By Julia Kassem, Detroit Journalism Cooperative
Conversations around Detroit-area public transit in recent months have focused on new routes on Woodward, Gratiot and Michigan Avenue – as well as the Detroit Connector, a new service operating from Ann Arbor to Detroit offered by the University of Michigan that launched October 30.
Yet these discussions around transit development tend to omit those most in need of affordable, reliable and convenient transportation options.
Nationwide, the Pew Foundation reports that while only 18 percent of urban dwellers born in the United States regularly use public transportation, almost 38 percent of foreign-born city residents rely on public transit.
No. 1 Obstacle to Self-Sufficiency
In Metro Detroit, a city without the mass-transit system of a Chicago or a New York – yet with a high concentration of Arab-American immigrants – these statistics become more complicated.
Vesna Cizmic, program manager at Samaritas, an organization serving refugees, identifies poor public transportation as the No. 1 obstacle on her clients’ path to self-sufficiency.
“Purchasing a vehicle is not an easy and quick option for refugees,” Cizmic said. “In order to buy the car, they need to start working. And how do they work when there is no public transportation?”
Like older immigrants, Cizmic said, refugees depend on “neighbors, family members, agencies such as Samaritas or community members,” to help transport them to other functions and errands, like ESL classes and medical appointments.
Yet many other lone immigrants, such as Nouri Hanna or Amer Kakoz, age in place with little to no family help, having left homelands decades before to seek opportunity and safety in the U.S.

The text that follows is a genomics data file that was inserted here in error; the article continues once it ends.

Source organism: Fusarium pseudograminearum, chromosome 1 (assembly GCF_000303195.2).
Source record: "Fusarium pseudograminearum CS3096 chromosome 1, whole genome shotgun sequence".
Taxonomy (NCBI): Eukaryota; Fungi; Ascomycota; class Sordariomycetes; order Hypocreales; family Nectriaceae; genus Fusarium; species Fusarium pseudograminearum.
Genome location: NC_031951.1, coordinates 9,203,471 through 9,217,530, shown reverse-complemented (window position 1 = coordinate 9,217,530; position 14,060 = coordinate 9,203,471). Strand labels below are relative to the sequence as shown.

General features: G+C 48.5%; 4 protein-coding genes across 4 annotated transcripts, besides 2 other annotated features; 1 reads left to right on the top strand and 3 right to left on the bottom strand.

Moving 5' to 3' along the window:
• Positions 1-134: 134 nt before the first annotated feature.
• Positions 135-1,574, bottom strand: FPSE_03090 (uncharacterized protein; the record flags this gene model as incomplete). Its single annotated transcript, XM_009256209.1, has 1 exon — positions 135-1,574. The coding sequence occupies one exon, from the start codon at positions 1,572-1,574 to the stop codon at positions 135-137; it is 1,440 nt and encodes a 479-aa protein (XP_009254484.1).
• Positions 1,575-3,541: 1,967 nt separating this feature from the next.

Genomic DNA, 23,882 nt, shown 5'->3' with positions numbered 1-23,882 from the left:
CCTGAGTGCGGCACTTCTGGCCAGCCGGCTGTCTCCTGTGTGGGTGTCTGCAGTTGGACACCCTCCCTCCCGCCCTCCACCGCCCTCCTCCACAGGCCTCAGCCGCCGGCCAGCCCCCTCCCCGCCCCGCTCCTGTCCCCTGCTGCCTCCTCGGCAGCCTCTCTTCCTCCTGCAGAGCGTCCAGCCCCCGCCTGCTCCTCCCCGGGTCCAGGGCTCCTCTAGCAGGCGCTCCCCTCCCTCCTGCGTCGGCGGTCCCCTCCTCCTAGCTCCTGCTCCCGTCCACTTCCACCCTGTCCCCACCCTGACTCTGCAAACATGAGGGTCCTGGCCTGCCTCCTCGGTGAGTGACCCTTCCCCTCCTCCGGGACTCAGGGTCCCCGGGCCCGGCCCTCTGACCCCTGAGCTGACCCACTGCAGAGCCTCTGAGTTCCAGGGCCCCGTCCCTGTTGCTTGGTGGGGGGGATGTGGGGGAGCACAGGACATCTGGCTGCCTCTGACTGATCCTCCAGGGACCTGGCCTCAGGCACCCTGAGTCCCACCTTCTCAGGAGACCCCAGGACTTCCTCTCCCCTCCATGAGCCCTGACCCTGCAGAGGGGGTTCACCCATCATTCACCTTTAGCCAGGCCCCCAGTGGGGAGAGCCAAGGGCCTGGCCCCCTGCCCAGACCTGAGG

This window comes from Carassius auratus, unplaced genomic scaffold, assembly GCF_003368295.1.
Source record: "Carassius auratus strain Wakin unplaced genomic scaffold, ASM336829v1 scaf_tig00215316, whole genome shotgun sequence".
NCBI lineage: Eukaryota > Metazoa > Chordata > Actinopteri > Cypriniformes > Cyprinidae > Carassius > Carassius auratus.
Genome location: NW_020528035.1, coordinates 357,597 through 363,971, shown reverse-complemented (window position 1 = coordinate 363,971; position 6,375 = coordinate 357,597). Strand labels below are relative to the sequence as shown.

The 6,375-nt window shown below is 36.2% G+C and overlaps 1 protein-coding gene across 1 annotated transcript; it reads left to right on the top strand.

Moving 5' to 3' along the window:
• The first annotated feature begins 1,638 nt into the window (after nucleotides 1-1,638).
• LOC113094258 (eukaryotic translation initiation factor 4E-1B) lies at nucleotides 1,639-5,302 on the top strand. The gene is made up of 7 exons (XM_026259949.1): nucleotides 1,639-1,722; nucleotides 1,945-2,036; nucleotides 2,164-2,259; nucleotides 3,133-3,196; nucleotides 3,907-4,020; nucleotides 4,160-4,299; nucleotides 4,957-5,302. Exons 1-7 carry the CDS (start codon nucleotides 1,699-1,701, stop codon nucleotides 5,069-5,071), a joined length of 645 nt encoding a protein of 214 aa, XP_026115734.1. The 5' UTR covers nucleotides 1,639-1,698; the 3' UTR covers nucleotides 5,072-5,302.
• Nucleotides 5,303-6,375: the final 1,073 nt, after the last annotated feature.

Hanna, a Detroit resident nearing 70, has used the bus to get around during his decades in this country
He said that all his errands can be run along the SMART route that takes him up John R to 9 Mile, from Detroit to Madison Heights. “I go from the bus to Kroger every day, and come back,” Hanna said. “The bus takes me to the pharmacy, doctors, shops, all on 9 Mile.”
The former painter agrees that the buses are both a convenient and an affordable option for retirees like him, who are exempt from paying the full $2 SMART fare. “I put in 50 cents for 3 hours.”
Busses Late, Stops Distant
Other patrons more quickly vocalize their issues with Metro Detroit transit.
Kakoz is a former college Arabic teacher, emigrating from Mosul, Iraq, to the United States in 2007. He uses the suburban SMART and the Detroit Department of Transportation (DDOT) services to travel to weekly tutoring sessions at the Detroit Public Library, rather than paying the parking and gas expenses of a car ride to Midtown.
Punctuality is important to the freelance tutor, who reports that delays and late arrivals interfere with his ability to perform his job. “The SMART and Detroit Department of Transportation buses are always late, and they always have been,” said Kakoz.
“I’ve ridden the bus many times in the past,” Fatima Saab, an east Dearborn resident, said. “But I know people who are older than me in the family or those who don’t speak any English, like my neighbor, that can’t walk all the way to a stop.”
And Saab is right; even in suburbs such as Dearborn where stops are plentiful, patrons often have to walk a mile or two to the nearest bus stop. She herself does not drive, often relying on family, friends or neighbors to transport her around.